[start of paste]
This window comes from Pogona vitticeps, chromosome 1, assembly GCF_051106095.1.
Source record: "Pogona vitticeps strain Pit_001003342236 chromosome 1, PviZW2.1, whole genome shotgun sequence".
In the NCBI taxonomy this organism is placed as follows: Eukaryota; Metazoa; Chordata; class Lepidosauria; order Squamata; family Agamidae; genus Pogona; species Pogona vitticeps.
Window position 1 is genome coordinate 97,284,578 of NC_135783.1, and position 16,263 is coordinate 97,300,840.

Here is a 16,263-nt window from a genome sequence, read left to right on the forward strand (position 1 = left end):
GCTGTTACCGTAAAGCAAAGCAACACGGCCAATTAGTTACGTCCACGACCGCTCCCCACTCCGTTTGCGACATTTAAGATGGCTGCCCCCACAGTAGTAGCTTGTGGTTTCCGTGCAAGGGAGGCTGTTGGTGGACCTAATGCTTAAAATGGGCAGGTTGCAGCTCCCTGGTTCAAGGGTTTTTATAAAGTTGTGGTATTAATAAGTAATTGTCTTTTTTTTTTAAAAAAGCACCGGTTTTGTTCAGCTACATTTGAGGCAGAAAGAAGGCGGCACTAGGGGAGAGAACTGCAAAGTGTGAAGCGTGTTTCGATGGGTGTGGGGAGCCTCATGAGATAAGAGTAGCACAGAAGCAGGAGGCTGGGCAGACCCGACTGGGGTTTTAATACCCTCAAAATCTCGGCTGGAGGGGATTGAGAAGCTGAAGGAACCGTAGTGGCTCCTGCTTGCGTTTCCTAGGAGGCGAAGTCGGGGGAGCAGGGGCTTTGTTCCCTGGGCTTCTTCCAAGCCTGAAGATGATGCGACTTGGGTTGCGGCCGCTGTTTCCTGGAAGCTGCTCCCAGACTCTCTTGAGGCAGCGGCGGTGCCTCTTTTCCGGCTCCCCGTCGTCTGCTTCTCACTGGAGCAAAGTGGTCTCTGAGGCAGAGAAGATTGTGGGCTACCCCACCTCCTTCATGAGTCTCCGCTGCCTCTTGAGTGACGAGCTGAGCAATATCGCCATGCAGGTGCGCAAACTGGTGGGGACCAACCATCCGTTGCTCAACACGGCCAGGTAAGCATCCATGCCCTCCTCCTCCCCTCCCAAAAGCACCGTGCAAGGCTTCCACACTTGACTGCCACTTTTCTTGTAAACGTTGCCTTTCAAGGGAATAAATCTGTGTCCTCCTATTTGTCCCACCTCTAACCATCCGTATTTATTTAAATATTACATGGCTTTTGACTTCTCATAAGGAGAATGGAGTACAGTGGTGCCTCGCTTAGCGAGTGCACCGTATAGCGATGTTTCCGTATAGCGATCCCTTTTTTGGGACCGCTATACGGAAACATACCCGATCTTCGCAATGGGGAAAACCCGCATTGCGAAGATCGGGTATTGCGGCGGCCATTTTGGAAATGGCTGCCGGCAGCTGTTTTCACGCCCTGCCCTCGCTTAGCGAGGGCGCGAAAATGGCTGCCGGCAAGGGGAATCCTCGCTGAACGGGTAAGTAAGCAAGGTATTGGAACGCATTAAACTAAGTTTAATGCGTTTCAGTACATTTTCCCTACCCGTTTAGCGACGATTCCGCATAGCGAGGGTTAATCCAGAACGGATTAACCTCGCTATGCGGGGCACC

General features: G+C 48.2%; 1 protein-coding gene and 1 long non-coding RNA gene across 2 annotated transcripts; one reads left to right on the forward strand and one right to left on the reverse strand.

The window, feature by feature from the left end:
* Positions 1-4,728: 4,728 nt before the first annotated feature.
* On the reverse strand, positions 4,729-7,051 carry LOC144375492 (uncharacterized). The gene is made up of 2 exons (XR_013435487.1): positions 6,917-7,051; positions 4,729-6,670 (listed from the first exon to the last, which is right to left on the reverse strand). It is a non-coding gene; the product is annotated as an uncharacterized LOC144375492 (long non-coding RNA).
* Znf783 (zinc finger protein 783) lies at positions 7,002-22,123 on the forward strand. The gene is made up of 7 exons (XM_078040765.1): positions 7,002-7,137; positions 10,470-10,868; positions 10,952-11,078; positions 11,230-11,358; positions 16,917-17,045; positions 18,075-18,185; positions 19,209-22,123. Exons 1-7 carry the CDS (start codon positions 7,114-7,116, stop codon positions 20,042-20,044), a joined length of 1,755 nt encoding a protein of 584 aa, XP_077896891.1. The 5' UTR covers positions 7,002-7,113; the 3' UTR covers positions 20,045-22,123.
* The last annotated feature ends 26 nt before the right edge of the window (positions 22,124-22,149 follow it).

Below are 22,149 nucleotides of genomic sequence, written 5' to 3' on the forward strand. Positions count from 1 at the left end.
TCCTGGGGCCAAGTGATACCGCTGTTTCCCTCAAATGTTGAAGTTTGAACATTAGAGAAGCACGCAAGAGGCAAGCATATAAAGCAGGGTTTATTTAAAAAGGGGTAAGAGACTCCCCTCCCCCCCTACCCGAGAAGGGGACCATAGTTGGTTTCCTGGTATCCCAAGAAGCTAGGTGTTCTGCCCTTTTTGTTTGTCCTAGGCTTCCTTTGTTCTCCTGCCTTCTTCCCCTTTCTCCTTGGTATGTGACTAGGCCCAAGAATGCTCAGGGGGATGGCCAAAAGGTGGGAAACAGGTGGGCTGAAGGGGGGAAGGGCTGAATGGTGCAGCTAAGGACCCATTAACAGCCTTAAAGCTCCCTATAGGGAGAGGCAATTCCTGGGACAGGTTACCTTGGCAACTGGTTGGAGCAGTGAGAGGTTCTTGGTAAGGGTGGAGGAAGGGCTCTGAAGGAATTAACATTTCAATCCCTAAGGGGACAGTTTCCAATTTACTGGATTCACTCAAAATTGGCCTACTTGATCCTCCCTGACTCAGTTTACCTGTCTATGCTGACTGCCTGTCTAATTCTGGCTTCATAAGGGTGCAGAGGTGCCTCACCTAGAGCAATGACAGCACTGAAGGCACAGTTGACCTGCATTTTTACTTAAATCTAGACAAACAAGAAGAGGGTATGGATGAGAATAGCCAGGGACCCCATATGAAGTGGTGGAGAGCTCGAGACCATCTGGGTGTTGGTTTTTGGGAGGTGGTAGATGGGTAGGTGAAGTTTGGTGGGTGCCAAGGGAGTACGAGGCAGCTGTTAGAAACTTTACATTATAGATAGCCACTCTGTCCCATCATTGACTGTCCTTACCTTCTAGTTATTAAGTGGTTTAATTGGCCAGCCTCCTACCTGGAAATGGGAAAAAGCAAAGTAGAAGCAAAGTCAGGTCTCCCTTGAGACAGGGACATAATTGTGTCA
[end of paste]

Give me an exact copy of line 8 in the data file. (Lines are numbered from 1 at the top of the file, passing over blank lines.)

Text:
The window, feature by feature from the left end: